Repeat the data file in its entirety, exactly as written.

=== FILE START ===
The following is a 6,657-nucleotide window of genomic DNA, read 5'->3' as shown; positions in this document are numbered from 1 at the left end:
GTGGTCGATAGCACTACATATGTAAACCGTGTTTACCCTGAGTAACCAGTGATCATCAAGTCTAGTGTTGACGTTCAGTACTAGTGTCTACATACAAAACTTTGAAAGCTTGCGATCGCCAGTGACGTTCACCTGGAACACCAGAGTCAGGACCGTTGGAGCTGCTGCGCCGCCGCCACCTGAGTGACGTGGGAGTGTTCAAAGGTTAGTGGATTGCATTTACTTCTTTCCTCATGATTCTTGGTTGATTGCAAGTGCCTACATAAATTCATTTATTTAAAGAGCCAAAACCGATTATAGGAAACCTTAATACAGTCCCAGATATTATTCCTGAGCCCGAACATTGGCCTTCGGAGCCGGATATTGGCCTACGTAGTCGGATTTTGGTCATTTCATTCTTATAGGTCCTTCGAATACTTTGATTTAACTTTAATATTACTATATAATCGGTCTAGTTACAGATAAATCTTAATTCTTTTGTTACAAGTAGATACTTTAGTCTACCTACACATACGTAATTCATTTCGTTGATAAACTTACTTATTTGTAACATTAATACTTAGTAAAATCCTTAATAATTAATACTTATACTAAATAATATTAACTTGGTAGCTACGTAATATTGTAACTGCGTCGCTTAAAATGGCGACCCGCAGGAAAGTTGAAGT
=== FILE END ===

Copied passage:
The following is a 6,657-nucleotide window of genomic DNA, read 5'->3' as shown; positions in this document are numbered from 1 at the left end:
GTGGTCGATAGCACTACATATGTAAACCGTGTTTACCCTGAGTAACCAGTGATCATCAAGTCTAGTGTTGACGTTCAGTACTAGTGTCTACATACAAAACTTTGAAAGCTTGCGATCGCCAGTGACGTTCACCTGGAACACCAGAGTCAGGACCGTTGGAGCTGCTGCGCCGCCGCCACCTGAGTGACGTGGGAGTGTTCAAAGGTTAGTGGATTGCATTTACTTCTTTCCTCATGATTCTTGGTTGATTGCAAGTGCCTACATAAATTCATTTATTTAAAGAGCCAAAACCGATTATAGGAAACCTTAATACAGTCCCAGATATTATTCCTGAGCCCGAACATTGGCCTTCGGAGCCGGATATTGGCCTACGTAGTCGGATTTTGGTCATTTCATTCTTATAGGTCCTTCGAATACTTTGATTTAACTTTAATATTACTATATAATCGGTCTAGTTACAGATAAATCTTAATTCTTTTGTTACAAGTAGATACTTTAGTCTACCTACACATACGTAATTCATTTCGTTGATAAACTTACTTATTTGTAACATTAATACTTAGTAAAATCCTTAATAATTAATACTTATACTAAATAATATTAACTTGGTAGCTACGTAATATTGTAACTGCGTCGCTTAAAATGGCGACCCGCAGGAAAGTTGAAGT